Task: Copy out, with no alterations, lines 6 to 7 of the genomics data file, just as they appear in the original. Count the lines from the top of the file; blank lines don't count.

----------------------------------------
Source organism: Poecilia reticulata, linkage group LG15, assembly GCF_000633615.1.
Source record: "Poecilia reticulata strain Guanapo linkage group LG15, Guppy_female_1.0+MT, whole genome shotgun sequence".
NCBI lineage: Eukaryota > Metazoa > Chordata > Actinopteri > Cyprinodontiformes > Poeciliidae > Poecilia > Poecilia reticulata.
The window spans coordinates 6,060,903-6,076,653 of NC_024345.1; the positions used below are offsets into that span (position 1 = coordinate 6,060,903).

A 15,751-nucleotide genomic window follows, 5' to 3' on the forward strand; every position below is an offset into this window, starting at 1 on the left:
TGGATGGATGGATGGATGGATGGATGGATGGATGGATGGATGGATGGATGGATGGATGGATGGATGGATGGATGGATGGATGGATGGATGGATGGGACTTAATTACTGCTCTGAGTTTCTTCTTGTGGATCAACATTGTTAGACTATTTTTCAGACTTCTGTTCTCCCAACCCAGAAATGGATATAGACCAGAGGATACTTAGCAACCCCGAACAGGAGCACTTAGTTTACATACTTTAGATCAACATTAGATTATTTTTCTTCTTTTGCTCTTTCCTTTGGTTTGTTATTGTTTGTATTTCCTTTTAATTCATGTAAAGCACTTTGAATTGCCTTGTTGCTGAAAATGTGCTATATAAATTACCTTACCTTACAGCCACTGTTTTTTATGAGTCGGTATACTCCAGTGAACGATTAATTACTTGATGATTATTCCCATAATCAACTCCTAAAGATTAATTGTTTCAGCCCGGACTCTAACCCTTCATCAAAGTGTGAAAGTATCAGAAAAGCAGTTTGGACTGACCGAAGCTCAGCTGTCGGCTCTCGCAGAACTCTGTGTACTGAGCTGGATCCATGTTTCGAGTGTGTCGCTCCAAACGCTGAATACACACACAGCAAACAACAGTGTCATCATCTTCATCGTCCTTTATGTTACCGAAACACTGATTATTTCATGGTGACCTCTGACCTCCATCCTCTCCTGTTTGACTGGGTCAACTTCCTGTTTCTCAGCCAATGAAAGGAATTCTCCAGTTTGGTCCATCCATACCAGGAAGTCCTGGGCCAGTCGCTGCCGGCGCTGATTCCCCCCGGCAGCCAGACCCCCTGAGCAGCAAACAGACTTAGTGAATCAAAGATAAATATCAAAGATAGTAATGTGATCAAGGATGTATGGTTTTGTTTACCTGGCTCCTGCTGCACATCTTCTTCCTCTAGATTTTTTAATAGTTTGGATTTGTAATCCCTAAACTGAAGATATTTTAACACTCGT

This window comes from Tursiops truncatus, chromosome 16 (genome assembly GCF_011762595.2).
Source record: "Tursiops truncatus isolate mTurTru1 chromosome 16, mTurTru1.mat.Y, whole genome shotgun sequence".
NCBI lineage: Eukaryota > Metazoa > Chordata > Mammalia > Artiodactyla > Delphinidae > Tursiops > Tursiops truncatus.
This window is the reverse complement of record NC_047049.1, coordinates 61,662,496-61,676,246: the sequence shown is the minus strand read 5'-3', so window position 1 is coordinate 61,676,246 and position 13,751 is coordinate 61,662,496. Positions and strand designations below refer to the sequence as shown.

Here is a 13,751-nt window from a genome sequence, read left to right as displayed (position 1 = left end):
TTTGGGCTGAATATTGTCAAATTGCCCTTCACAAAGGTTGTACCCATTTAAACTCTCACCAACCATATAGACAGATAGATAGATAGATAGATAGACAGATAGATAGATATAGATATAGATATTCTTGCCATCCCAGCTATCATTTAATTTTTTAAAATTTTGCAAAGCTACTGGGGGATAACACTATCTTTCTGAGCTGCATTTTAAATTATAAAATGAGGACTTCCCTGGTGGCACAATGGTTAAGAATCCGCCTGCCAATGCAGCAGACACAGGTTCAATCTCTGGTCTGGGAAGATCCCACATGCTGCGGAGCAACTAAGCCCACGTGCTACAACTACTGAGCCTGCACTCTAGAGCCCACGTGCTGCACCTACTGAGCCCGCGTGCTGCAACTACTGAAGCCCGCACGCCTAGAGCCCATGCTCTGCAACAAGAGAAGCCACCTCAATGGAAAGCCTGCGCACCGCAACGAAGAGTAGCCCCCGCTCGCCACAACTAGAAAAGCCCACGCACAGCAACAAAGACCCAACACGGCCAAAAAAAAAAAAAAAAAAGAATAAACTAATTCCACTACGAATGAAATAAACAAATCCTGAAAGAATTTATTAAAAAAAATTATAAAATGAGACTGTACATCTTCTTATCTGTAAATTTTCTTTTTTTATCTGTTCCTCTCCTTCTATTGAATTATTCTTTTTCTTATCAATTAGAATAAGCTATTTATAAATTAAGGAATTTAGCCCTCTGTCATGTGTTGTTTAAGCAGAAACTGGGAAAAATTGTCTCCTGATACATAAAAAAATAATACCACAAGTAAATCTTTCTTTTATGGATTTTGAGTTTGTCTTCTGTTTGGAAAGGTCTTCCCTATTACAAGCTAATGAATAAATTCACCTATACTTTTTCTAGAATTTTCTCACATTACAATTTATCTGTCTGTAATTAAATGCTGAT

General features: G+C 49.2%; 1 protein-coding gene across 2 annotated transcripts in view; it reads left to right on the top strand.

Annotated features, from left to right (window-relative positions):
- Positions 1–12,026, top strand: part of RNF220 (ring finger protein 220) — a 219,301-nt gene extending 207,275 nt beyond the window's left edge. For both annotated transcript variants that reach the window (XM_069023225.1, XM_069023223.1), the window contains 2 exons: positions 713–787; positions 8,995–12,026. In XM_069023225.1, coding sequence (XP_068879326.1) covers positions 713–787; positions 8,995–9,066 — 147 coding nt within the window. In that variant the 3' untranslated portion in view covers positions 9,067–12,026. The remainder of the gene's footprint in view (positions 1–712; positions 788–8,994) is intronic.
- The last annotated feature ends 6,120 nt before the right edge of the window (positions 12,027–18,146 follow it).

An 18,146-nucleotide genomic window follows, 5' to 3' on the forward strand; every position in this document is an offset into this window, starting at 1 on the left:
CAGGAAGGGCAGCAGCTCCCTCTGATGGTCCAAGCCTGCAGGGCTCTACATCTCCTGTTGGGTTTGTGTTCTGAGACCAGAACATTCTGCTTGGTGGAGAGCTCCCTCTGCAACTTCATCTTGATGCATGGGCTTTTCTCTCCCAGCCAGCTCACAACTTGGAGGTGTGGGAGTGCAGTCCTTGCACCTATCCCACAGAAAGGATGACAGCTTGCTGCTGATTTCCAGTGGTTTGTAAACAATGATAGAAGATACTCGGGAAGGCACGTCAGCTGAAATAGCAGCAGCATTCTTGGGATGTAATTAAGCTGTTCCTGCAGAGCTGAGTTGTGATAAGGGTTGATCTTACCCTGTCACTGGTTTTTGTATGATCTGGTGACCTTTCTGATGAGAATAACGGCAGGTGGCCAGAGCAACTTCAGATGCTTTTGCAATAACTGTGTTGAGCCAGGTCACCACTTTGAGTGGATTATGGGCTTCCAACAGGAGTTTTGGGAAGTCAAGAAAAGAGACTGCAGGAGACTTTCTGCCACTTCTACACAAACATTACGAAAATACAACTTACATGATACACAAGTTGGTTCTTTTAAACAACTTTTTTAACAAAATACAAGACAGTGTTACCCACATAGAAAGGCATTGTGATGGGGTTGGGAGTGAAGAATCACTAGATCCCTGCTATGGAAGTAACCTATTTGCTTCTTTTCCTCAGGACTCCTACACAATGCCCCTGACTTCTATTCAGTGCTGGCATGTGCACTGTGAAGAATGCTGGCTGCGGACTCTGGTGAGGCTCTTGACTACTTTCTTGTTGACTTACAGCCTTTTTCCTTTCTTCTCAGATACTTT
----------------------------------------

TGGATGGATGGATGGATGGATGGATGGATGGATGGATGGATGGATGGATGGATGGATGGATGGATGGATGGATGGATGGATGGATGGATGGATGGGACTTAATTACTGCTCTGAGTTTCTTCTTGTGGATCAACATTGTTAGACTATTTTTCAGACTTCTGTTCTCCCAACCCAGAAATGGATATAGACCAGAGGATACTTAGCAACCCCGAACAGGAGCACTTAGTTTACATACTTTAGATCAACATTAGATTATTTTTCTTCTTTTGCTCTTTCCTTTGGTTTGTTATTGTTTGTATTTCCTTTTAATTCATGTAAAGCACTTTGAATTGCCTTGTTGCTGAAAATGTGCTATATAAATTACCTTACCTTACAGCCACTGTTTTTTATGAGTCGGTATACTCCAGTGAACGATTAATTACTTGATGATTATTCCCATAATCAACTCCTAAAGATTAATTGTTTCAGCCCGGACTCTAACCCTTCATCAAAGTGTGAAAGTATCAGAAAAGCAGTTTGGACTGACCGAAGCTCAGCTGTCGGCTCTCGCAGAACTCTGTGTACTGAGCTGGATCCATGTTTCGAGTGTGTCGCTCCAAACGCTGAATACACACACAGCAAACAACAGTGTCATCATCTTCATCGTCCTTTATGTTACCGAAACACTGATTATTTCATGGTGACCTCTGACCTCCATCCTCTCCTGTTTGACTGGGTCAACTTCCTGTTTCTCAGCCAATGAAAGGAATTCTCCAGTTTGGTCCATCCATACCAGGAAGTCCTGGGCCAGTCGCTGCCGGCGCTGATTCCCCCCGGCAGCCAGACCCCCTGAGCAGCAAACAGACTTAGTGAATCAAAGATAAATATCAAAGATAGTAATGTGATCAAGGATGTATGGTTTTGTTTACCTGGCTCCTGCTGCACATCTTCTTCCTCTAGATTTTTTAATAGTTTGGATTTGTAATCCCTAAACTGAAGATATTTTAACACTCGT

This window comes from Tursiops truncatus, chromosome 16 (genome assembly GCF_011762595.2).